How to name your child


When I first came to the United States in 1985, it was to work as a camp counselor at Camp Burgess, a YMCA summer camp in Sandwich, Massachusetts. I had just finished my junior year at the University of Ulster in Ireland where I was studying – and I use that word quite loosely – and I was looking for something to do for the summer months. I can remember being incredibly excited to see what life was like on this side of the pond, but little did I know how much that summer on the Cape was going to shape my life.

Anyhoo… a summer spent listening to Billy Ocean singing Carribean Queen on the radio (remember radio?), learning to waterski on Spectacle Pond, being introduced to the Red Sox through the Boston Globe, making lifelong friends, and generally having the best time of my life all went by in a flash, but I can still remember it as if it were yesterday. My cabin at Burgess was Mohawk… nearest to the dining hall and home away from home for the summer. Here’s a rare photograph with me in front of the camera… I’m sitting on the steps of Mohawk reminiscing about the great times spent there with my crazy campers and the three times in the first session that my nightmare camper Russell Brogle ran away.

Sam is working as a camp counselor at Burgess this summer, and here’s a shot of him and Jack right before we left home to drop him off on the Cape. I hope he enjoys camp life, and when it comes time to share stories about why he chose to work there, he can tell everyone that he was named after the camp where his mom and dad met. So, Samuel Burgess Patterson is now following in the footsteps of his parents, and I am sure that if he has half as good a time there as we did, he will make memories and friendships that will last a lifetime.

Both Camp Burgess and Camp Hayward (the name of the sister girls camp and what Sam’s middle name would have been if he were born a girl) looked remarkably similar to what we remembered. There were some new buildings in places, but many of the old familiar scenes looked the same, including the Camp Burgess waterfront above. As we wandered around camp, waves and waves of wonderful memories came flooding back for the two of us, and we drove away feeling very proud of our oldest boy and new summer camp counselor… Samuel Burgess Patterson.


4 thoughts on “How to name your child

  1. Great stuff, David, I can understand how proud you are. My 10 year old is off for a week at the camp where I met my wife next week – that means so much to us.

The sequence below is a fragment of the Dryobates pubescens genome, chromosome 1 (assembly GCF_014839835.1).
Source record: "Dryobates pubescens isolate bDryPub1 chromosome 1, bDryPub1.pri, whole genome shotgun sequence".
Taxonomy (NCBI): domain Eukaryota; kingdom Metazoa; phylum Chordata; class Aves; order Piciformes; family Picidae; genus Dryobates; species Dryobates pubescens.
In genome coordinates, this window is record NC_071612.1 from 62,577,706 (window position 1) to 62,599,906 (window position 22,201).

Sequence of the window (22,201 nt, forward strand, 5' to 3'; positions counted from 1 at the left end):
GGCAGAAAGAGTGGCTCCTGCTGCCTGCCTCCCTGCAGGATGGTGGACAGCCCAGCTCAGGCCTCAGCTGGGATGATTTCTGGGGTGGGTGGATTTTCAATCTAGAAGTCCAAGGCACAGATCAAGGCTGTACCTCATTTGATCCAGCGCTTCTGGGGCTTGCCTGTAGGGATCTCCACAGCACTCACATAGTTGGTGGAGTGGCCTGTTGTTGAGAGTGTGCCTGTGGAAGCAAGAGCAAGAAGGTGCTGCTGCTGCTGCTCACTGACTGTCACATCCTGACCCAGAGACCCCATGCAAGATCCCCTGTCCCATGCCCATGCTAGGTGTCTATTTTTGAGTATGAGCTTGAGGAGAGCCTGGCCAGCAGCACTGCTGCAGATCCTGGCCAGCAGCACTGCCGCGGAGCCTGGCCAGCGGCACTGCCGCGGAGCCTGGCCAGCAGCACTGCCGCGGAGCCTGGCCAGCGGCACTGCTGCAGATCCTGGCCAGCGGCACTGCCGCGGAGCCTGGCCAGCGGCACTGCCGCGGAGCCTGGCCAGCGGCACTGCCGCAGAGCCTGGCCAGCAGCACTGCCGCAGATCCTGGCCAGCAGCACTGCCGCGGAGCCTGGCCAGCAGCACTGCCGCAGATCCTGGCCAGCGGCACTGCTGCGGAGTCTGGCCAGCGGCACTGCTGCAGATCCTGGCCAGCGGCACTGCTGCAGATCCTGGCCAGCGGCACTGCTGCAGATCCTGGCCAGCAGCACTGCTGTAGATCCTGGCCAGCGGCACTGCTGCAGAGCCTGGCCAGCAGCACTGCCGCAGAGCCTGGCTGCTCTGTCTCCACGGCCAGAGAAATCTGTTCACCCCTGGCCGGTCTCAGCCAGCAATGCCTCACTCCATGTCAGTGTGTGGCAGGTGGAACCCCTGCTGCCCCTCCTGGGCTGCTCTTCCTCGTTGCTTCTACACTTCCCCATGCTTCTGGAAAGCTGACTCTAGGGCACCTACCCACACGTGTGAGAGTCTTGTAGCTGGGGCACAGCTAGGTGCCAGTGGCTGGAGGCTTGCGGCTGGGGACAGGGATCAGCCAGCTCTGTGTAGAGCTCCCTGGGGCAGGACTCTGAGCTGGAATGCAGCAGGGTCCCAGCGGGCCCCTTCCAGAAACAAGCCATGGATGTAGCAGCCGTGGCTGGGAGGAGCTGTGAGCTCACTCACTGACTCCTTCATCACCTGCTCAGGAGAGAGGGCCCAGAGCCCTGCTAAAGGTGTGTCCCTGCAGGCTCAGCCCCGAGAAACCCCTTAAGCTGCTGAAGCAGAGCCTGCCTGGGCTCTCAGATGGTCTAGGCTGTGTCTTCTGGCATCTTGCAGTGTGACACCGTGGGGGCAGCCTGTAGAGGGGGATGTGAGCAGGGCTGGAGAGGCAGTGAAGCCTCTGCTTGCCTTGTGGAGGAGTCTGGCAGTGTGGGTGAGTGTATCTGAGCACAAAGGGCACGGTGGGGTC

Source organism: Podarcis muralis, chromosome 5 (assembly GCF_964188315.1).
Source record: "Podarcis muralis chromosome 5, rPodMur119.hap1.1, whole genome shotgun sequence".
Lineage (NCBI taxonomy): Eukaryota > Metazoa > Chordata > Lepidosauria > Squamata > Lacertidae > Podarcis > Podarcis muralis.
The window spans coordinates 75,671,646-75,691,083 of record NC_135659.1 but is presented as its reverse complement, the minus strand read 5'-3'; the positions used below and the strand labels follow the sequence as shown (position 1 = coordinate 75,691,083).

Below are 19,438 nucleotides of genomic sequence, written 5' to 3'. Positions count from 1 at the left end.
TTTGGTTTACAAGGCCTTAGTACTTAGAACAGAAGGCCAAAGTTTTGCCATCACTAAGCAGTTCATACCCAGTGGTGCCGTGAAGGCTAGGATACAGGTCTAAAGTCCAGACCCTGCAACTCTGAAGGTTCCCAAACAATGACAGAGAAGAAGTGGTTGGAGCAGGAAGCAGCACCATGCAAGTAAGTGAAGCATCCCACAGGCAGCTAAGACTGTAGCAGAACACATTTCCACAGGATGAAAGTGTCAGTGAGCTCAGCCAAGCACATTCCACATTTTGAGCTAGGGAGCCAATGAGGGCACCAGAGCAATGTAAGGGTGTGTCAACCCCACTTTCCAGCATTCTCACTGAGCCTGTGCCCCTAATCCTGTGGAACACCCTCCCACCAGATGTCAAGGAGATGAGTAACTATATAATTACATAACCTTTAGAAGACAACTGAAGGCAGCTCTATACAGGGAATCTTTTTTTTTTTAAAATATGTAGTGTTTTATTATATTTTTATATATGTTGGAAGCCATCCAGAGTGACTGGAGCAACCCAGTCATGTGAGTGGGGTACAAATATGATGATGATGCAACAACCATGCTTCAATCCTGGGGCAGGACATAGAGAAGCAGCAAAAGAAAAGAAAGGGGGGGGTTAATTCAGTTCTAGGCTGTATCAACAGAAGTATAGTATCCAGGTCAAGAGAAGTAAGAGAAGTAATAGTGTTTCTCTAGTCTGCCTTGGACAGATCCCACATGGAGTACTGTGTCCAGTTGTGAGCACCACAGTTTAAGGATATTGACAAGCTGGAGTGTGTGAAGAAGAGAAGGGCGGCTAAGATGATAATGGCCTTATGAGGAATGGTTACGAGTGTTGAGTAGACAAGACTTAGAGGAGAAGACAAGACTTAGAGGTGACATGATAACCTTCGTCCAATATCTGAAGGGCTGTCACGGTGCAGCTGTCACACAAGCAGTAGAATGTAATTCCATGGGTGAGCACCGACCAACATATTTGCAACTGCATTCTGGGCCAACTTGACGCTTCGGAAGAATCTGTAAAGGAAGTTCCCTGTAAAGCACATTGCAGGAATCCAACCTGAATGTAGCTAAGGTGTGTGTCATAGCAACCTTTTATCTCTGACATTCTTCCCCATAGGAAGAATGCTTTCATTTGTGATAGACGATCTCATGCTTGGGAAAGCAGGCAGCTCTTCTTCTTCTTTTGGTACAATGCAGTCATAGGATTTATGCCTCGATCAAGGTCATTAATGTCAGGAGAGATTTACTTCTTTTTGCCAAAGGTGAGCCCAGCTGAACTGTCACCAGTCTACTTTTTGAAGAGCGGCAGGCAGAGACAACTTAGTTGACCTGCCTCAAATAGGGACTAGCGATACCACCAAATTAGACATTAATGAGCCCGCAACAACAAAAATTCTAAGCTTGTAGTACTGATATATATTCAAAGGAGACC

2. Joe Russo

    First of all I would like to say how much I enjoy reading your blog. It is in a bookmark folder on my computer titled “Regular Reads” and I find myself checking in about once a week or so to admire your photographs of Acadia National Park. I can’t remember how I found it but being an amateur photographer, a multiple time vistor to Acadia and native New Englander probably contributed highly to my success in locating the blog.

    When I read your post today about Camp Burgess today it brought back a lot of memories as well. I never attended ‘camp’ there but I did spend a fair amount of time there. The father of a friend of mine used to be on the board of the Quincy YMCA which I believe either owned or had a large interest in the camp. He was granted permission to use one of the camp buildings (usually the lodge) for a bi-annual fishing trip that occurred just before camp opened and just after camp closed each year. A number of us were regulars on the trip (I was part of the regulars from the late 70’s to the early 90’s) which started on Friday afternoon and ended Sunday afternoon and basically consisted of eating, fishing and poker. Many a good tale (some NSFthis blog 😉 ) came out of those trips. Fishing in Spectacle Pond was tremendous. We would either fish from the shore in front of the lodge or launch a small boat and troll around the pond catching trout for dinner. The evening meal and poker game was a great way to wind down the day with all the guys on the trip.

    One year the camp was looking for some volunteers to paint a number of the buildings prior to the opening of camp season and a couple of guys from the fishing crew went down for the weekend to lend a hand. It was a small way to repay the camp for letting us use the lodge a couple of times a year.

    Sadly my friend’s father passed away in the early 90’s and he took the fishing trips with him. It was not too much longer after that I had been made aware of a large fire at the camp that consumed a number of buildings and if I’m not mistaken the lodge was among them. It was a sad moment.

    I’m glad to hear that camp is back in full swing and that your son will be there as a counselor. I’m sure you have regaled him with stories of your time there. And now he’ll start to build his own set of stories and memories that he will pass on in the future.

    Thanks for bringing back some old memories for me.

    • David Patterson


      I am glad you enjoy the blog, and thanks for taking the time to share your story. My three summers spent at Camp Burgess were three of the best summers of my life, and I obviously have some very fond memories of my time there. I hope Sam enjoys life there as much as I did. Sunset Lodge burned down a few years back, and I think they lost some cabins when the tail end of a hurricane hit. Although the waterfront now has a different look and there are some very impressive new buildings, the camp still maintains the same feel as I remember. When I worked at Burgess I used to get there a week or so early to help with maintenance and preparations for the season, and I used to stay a week or so after camp was over to work in the kitchen for the “Red Raider” football camp that would use the facilities for their preseason… maybe I was even there when you were fishing! Anyway… thanks for sharing about a special place 🙂


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